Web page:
Stephen, 24, San Francisco is a developer and part time world-walker. Born in Ukraine, but brought up in east London, his journey is a classic tale of how understanding what’s out there in that big bad world – makes you that much more richer on the inside. With especially refreshing honesty about his relationship with travel, he was unafraid to talk about the vulnerable moments of travelling and spent no time romanticising it either.
Stephen and I met in a coffee shop in east London, where he gave me his story for the first time: top to bottom. Fast forward to today and he is currently working at huge tech company Slack in San Francisco, and creating his own nonprofit digital platform called 25sense which helps people donate to different charities in an innovative way. I was sure that his experience, and in turn travels, had led to him to this point today. Enjoy his tale and I hope you find it useful, as ever.
When did you first realise that travel was going to be a big part of your life?
When I was growing up I did a lot of travelling with my family. I was born in Ukraine; my mother is Ukrainian and my dad Nigerian. Both my parents made decisions to leave their country of origin to unfamiliar territory so, by default, I knew that one day I would have to do the same thing. Growing up they would both take me travelling all over Europe until one day we moved to a small city called London and the travel spirit was suddenly lost. It was around 10 years before I travelled again.
Then I think it was when I finished uni – I had become bored of London and the thought of coming back home after having such an independent lifestyle felt like a step backwards. I was also fortunate to meet people in university who were kind of doing the same thing, which motivated me. Lots of my friends would travel to really interesting places and I wanted to be part of that.
Once I realised it was a possibility for me to create a real life for myself elsewhere, by seeing other people, I took the opportunity for a job in New York. Most people say university is the best part of your life, but I didn’t want those to me the best years of my life! One thing about me is I like to try new things, so I wanted to continue that.
How often do you travel?
I’d say around once a month. In the US it’s mainly short haul and going to different cities around me. When I lived in New York I travelled around America a lot. I visited Atlanta, LA, Miami, Philadelphia and Las Vegas to name a few…
I plan long haul months in advance and usually take two weeks off. If it’s long haul I do try to plan with friends, after 10 attempts one is successful! So most of the time it’s alone, and the rest is with friends.
Did you have a favourite place out of those?
Either Miami or LA – it’s nice and the weather is very consistent. It’s beautiful, there are palm trees and Miami has this beautiful beach where everyone goes walking during the day – topless and barefoot, so it feels like it’s always summer. The days are long and you don’t want to sleep, you just want to be outside! The nightlife is so nice too.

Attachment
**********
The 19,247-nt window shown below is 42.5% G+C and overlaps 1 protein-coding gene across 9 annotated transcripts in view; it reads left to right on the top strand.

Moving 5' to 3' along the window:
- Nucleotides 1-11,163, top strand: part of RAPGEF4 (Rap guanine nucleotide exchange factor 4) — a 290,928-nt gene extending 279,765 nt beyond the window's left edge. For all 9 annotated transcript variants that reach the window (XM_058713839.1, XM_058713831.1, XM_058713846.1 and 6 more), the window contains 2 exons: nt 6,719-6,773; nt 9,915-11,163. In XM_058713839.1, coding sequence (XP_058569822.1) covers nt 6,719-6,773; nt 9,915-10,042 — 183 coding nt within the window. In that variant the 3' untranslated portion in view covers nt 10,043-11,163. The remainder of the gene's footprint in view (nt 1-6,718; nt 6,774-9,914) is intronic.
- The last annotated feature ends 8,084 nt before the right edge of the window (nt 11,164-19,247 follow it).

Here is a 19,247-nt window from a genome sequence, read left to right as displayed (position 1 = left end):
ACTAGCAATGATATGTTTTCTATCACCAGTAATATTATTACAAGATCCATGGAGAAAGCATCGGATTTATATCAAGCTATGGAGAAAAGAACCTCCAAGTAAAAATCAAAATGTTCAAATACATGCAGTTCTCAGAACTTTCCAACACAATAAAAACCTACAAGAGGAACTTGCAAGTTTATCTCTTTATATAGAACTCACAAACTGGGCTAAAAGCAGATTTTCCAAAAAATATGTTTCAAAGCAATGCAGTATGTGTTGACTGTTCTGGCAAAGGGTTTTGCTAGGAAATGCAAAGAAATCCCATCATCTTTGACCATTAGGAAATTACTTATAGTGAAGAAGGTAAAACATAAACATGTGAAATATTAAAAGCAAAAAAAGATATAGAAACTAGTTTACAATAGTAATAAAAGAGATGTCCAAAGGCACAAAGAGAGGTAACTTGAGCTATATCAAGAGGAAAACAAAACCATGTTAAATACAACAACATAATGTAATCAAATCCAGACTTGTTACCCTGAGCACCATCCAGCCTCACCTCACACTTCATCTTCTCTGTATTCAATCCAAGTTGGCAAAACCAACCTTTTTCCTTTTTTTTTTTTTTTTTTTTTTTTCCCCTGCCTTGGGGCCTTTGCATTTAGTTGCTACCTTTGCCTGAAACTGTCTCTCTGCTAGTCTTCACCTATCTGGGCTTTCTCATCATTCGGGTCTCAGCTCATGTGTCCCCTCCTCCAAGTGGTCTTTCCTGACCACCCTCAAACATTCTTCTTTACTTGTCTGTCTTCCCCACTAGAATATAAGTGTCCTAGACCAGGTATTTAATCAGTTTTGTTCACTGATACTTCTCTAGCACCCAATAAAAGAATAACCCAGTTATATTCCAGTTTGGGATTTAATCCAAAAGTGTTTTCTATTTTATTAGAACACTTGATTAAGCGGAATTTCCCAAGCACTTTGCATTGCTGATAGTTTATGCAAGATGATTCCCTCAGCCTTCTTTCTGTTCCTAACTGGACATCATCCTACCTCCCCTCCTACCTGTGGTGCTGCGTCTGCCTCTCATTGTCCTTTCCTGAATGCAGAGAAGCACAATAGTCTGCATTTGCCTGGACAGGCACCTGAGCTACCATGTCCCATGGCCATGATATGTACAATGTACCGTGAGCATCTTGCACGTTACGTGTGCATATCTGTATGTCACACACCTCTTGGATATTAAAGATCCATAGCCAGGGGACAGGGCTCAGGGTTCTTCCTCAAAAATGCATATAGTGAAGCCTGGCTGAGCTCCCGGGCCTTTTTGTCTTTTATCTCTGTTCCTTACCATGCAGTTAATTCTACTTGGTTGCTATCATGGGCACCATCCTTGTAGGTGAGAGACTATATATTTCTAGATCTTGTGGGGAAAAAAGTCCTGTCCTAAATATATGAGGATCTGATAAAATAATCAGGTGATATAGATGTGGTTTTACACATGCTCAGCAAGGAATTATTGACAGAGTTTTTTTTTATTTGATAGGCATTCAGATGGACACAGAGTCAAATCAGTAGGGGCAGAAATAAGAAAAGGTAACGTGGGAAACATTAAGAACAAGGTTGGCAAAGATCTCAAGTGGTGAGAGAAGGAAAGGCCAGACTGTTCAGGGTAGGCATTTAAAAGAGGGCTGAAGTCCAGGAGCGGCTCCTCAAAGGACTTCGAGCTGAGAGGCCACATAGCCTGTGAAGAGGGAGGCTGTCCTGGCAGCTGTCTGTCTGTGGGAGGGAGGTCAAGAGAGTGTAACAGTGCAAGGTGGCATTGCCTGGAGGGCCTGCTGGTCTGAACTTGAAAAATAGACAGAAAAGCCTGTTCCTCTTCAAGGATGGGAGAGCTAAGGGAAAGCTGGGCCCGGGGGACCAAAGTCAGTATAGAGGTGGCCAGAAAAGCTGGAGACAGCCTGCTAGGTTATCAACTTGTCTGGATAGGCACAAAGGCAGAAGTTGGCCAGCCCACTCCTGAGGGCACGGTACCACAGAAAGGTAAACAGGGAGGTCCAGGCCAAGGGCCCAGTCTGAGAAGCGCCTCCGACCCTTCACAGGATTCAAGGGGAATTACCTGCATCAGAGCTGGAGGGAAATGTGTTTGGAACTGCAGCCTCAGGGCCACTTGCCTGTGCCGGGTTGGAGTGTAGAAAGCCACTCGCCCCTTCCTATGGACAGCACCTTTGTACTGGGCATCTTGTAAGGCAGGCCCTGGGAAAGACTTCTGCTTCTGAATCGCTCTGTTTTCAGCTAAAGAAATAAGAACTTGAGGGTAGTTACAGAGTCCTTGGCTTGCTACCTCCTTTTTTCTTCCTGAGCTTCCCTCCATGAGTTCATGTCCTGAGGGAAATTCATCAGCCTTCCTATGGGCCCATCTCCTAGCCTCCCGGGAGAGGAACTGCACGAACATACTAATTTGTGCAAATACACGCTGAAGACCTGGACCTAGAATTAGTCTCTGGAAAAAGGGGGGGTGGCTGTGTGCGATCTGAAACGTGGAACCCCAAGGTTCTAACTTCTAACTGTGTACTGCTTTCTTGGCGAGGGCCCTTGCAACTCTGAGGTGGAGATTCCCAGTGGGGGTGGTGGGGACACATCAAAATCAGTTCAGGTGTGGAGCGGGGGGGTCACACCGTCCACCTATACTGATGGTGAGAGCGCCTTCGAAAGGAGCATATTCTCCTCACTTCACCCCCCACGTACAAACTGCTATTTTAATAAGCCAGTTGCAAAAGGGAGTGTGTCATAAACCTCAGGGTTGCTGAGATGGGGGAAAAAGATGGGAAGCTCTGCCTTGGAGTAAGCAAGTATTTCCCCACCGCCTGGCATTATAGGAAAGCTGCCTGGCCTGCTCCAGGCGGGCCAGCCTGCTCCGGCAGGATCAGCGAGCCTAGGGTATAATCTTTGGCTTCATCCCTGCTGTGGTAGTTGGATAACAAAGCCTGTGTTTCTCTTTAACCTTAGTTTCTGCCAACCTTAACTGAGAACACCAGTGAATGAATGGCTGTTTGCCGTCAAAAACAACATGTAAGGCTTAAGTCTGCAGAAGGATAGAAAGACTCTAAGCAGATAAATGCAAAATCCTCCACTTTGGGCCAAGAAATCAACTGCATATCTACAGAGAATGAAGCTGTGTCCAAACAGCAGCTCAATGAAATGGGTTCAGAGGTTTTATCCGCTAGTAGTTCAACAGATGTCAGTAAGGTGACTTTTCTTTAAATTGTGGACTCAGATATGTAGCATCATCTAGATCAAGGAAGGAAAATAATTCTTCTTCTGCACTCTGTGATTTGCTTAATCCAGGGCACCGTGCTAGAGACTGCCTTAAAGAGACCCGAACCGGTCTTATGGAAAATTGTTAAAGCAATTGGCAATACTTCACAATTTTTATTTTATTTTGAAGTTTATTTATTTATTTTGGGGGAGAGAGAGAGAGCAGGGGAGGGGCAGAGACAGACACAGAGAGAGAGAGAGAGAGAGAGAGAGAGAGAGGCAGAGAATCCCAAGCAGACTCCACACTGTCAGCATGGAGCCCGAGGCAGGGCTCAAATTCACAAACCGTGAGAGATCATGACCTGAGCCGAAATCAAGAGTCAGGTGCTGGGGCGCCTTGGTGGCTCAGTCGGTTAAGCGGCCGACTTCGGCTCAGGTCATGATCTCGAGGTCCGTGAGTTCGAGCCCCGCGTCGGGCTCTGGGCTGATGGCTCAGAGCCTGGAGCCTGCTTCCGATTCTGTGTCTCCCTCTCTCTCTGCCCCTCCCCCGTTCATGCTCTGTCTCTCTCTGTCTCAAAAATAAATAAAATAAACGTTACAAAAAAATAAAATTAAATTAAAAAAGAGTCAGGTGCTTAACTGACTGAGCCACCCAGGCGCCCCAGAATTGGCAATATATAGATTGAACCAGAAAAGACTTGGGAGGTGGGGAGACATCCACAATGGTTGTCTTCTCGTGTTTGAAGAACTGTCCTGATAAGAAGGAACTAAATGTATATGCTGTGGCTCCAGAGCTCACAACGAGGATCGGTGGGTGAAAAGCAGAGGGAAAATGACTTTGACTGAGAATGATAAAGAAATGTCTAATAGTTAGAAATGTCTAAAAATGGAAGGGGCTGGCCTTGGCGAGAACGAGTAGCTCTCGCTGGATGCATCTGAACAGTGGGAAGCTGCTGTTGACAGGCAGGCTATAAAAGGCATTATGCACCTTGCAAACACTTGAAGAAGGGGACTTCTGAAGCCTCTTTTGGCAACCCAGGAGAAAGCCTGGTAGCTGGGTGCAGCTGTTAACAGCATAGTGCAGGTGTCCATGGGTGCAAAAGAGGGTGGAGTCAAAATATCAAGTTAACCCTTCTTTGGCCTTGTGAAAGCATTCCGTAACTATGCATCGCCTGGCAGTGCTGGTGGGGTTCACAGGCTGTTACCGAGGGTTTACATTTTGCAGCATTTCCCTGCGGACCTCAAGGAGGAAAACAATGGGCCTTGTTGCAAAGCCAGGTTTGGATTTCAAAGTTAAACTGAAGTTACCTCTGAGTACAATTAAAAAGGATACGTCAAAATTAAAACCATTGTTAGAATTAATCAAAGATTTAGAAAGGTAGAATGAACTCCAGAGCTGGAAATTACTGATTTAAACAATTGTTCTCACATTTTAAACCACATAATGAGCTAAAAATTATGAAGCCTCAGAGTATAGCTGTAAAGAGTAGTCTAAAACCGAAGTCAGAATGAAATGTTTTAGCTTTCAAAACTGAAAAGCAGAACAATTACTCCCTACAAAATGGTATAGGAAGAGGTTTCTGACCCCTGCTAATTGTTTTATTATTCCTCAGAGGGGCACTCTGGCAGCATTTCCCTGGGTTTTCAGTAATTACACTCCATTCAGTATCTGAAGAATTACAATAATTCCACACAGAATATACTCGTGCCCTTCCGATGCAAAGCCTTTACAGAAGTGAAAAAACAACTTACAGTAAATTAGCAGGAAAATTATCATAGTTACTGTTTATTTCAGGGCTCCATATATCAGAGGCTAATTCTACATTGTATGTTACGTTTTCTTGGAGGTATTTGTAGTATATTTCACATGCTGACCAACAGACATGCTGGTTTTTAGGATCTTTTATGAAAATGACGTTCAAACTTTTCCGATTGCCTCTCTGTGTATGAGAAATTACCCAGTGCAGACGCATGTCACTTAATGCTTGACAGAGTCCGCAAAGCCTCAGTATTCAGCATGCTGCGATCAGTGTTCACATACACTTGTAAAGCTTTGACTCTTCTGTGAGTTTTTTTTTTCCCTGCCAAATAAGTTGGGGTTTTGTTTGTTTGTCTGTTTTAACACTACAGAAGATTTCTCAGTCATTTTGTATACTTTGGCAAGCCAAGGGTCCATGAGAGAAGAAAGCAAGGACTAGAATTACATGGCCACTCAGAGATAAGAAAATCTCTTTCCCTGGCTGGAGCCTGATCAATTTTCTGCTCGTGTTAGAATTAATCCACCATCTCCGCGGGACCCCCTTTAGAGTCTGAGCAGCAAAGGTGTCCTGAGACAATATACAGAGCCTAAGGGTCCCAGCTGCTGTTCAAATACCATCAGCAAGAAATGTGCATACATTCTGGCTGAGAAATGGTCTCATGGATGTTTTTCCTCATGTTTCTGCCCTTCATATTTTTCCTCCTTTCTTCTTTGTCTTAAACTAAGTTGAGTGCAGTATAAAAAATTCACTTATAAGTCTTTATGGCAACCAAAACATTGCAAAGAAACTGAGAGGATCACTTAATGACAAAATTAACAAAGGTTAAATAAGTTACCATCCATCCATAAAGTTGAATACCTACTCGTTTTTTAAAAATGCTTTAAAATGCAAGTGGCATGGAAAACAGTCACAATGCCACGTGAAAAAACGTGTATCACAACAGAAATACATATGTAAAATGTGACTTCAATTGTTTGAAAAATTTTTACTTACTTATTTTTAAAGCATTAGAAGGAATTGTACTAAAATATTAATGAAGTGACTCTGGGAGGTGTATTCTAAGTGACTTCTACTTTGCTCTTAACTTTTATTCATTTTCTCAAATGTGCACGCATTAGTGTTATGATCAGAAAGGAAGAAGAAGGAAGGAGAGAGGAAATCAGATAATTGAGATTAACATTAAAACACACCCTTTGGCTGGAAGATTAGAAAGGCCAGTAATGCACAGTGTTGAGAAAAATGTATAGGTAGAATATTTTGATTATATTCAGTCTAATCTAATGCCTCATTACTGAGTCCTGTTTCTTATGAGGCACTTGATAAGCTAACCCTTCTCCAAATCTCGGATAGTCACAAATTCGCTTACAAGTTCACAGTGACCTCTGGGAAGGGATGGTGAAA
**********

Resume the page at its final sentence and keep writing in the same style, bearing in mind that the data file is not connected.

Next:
How do you financially support travelling?
I work full time. At first, when I started after graduating it was all student loans – I took everything I had left and I used it for a flight; it lasted like two weeks max! In terms of what’s helped me afford my travels, it’s kind of like an investment in myself, so I sacrifice certain things. I minimise expensive foods I’m eating. In the US it’s really cool because you get paid every two weeks, you kind of never feel like your money is running out. So while other people spend money on clothes, going out etc, I spend most of my money on travel.
So how do you save?
Out of my paycheck I’ll leave a certain amount each month. So say we’re in March, and I have a trip in June, I take up to £100 out every paycheck. I calculate everything so: Airbnb, flights, living expenses, and then I discipline myself to save that every time I get paid, so I will have paid it off by the time I’m ready for my holiday.
What are some of the obstacles you gave yourself in regards to travelling? And how did you overcome them?
That was pretty recent. That was my Costa Rica trip. I actually wanted to go to Cuba, but Cubans and Americans don’t really get along, and I’m considered an American resident they might not let me back in the US. I told my friends and they were like sure, and like a month before they were like we can’t. So I was like you know what fuck it, I’m gunna go by myself. I didn’t speak any Spanish, looked online to see if there were English speakers, and for some things I could say in Spanish.
It was the scariest thing; all the hostesses were only speaking Spanish. And I arrived at midnight and I thought I was legitimately going to die. It’s the small things you take for granted like going to shop and ordering something, and I felt like I was in isolation for the first day because I didn’t understand anything. But as I moved on to hostels and Airbnbs throughout my trip, people were so friendly and I realised how kind people can be.
Most challenging experience on the trip?
Well one day I thought I was going to die. I needed to eat but I’m in this deserted residential area, and my phone wasn’t working. I finally found somewhere to eat, but I had no idea of currency or even what to order, I tried to buy food but I really I had no clue.